Authors: Otto Binder
A click, and oppressing darkness struck them like a blow.
“Eyes peeled below, everyone,” ordered Captain America. A faint fluorescent glow indicated the outline of the observation window in the floor, allowing them to grope their way to its edge and peer down.
“Eek!” cried the Wasp suddenly. “A glowing tentacle of giant size.”
And at that moment, as something huge wrapped itself around their craft with the squish of suction cups against the hull, they were thrown off their feet.
“A giant kraken!” shouted Cap. “The deep-sea squid with tentacles a hundred feet long, like a creature in one of Jules Verne’s stories.”
Iron Man had clung to his seat at the controls. Now he yanked over a lever. Lightning flashes sizzled through the water outside. Almost instantly, the tentacle’s grip unwound from the craft, and something thrashed wildly in the water and departed, leaving a wake of faintly phosphorescent bubbles.
“I jolted him with five megavolts,” said Iron Man drily. “Mr. Squeezer decided he had an appointment elsewhere.” His voice sobered. “I only hope that electrical display didn’t warn Karzz of our coming.”
Iron Man inched the craft down now, as they all resumed the downward watch. A faint glow below gradually brightened and grew bigger, until it resolved itself into a huge lighted structure.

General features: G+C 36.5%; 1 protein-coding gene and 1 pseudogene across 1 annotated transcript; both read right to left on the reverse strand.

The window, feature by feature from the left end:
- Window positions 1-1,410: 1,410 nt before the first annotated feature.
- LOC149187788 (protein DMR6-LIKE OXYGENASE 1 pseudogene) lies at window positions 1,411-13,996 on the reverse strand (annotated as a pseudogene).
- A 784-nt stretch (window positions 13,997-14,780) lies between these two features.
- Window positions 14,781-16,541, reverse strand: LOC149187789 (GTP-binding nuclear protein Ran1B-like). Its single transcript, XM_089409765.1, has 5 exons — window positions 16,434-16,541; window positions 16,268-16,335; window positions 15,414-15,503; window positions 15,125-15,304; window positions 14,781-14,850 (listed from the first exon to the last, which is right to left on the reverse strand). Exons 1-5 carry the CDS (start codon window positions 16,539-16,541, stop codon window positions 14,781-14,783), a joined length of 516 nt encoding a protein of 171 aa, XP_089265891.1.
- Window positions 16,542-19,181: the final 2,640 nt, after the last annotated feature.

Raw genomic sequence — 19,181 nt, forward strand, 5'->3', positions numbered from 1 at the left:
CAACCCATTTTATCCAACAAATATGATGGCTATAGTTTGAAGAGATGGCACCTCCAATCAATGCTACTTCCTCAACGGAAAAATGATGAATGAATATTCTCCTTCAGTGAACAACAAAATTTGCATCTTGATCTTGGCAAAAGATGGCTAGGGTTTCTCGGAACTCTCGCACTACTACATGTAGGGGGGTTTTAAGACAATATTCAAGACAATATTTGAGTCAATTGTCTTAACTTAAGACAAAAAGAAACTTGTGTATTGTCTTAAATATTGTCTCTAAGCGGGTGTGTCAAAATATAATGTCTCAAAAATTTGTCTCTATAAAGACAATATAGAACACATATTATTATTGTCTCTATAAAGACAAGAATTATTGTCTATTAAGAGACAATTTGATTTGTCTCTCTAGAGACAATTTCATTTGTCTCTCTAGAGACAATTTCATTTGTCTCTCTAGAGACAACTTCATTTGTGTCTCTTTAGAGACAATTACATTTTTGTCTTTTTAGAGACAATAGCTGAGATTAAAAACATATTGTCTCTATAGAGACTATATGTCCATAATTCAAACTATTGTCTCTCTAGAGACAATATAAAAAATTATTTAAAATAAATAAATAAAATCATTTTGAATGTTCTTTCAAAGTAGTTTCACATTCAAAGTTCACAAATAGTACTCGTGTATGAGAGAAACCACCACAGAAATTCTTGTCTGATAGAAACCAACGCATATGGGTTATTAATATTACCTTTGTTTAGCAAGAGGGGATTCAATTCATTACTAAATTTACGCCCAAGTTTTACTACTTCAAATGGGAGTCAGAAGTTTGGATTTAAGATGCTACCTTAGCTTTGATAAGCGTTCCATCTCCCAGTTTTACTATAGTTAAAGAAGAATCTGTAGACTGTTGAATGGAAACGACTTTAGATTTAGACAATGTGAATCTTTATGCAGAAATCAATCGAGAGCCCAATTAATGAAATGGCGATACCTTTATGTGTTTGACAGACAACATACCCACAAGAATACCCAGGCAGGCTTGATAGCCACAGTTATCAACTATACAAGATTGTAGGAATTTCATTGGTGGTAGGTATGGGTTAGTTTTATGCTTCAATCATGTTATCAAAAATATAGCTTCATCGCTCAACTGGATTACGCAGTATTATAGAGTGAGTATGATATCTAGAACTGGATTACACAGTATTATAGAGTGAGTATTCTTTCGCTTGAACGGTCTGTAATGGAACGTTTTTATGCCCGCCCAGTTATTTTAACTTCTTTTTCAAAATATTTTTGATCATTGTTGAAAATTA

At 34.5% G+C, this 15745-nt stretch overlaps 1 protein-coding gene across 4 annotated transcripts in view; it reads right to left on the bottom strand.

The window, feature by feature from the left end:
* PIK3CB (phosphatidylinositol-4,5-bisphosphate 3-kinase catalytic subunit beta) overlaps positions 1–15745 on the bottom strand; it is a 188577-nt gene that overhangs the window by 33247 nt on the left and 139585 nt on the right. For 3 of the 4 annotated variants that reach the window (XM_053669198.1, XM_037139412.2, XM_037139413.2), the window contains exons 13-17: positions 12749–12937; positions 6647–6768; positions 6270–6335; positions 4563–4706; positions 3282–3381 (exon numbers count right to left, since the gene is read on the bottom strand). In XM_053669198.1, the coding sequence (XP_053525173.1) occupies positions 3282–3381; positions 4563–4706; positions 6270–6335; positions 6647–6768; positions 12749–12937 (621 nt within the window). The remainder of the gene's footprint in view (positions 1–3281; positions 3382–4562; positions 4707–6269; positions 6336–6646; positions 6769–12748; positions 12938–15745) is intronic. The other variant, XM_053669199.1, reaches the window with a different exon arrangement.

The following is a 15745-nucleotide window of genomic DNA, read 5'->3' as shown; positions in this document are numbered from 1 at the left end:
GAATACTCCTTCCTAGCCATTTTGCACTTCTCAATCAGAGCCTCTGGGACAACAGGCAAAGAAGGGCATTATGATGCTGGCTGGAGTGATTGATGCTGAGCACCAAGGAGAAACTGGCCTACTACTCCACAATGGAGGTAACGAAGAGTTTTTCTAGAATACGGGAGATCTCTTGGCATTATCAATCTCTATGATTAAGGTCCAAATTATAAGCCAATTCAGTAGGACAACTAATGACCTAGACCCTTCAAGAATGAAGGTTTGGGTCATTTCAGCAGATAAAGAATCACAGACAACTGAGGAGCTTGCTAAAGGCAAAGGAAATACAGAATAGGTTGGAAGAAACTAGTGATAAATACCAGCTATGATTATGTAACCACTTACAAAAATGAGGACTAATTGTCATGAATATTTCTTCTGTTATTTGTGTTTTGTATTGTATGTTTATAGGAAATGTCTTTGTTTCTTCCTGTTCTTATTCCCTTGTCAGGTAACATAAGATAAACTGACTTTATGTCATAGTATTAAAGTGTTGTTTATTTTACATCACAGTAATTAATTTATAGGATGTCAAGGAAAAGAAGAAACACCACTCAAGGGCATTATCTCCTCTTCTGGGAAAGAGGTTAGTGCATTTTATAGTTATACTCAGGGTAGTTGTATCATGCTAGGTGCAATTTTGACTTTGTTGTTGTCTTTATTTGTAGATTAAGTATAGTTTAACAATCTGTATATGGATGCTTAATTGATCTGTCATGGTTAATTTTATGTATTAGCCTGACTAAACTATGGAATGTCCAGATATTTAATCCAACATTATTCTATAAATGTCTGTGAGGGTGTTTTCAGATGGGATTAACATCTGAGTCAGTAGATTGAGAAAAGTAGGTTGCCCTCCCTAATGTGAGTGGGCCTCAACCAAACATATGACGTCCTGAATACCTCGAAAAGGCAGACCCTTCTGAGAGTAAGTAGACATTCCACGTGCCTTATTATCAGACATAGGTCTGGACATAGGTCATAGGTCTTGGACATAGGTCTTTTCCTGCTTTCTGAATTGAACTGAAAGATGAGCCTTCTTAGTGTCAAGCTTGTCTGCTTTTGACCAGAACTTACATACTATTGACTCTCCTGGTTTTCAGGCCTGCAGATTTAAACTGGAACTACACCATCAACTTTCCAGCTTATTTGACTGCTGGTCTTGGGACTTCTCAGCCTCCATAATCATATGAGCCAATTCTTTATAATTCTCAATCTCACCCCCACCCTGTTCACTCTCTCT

“A lighted and aerated dome,” breathed Cap. “Karzz’s sea-bottom hideout seventy thousand fathoms deep. How did he conjure it down here? Talk about superscience….” His voice trailed away in awed amazement.
“Does Karzz,” wondered Iron Man more practically, “have any detection or alarm system for approaching craft?”
The answer came suddenly with sizzling rays spangling from the dome’s apex, stabbing through the water toward their craft.
“Hard aport,” called out Iron Man. “Hang on, everybody.”
They barely had time to grab hand-hold bars on the walls before the diving ship slammed sideways, swift as a leaping greyhound. Iron Man twisted and turned in the waters, but the rays followed relentlessly.
Suddenly, the craft dived straight down.
“I’m aiming for a sea-bottom landing,” Iron Man informed them tensely, “where we may be out of range of the rays.”
Halting their downward plunge skillfully, Iron Man brought the ship to a curving touchdown in watery ooze. The rays stabbed a dozen feet above them, but no closer.
“The curvature of the dome itself cuts off any direct-line beam toward its base. And look-a hatch door leading into the dome! It must be for Karzz’s own use, to leave the dome in a mobile craft. Therefore it must have automatic open-and-close controls for him to re-enter.”
While talking, Iron Man had been guiding their craft straight toward the door. When within ten feet, some electrosensor trigger was set off and a huge round hatch swung open. Water rushed into an inner chamber, pulling their craft with it. Then the outer hatch silently closed, and the whine of a high-powered pump was heard, emptying the chamber. Finally, an inner hatchway opened into the dome itself and its artificial atmosphere.
“All hands out!” barked Cap. “If Karzz is in a different part of this huge dome, he won’t reach here in time to stop us rushing in. And then, if luck is with us, we can stalk him through the dome. Come on.”
The five Avengers dashed through the inner hatch into the lighted dome, upheld by massive crossbeams that defied the almost unbelievable crushing pressure at sea bottom. It was all mind-staggering seventieth-century technology.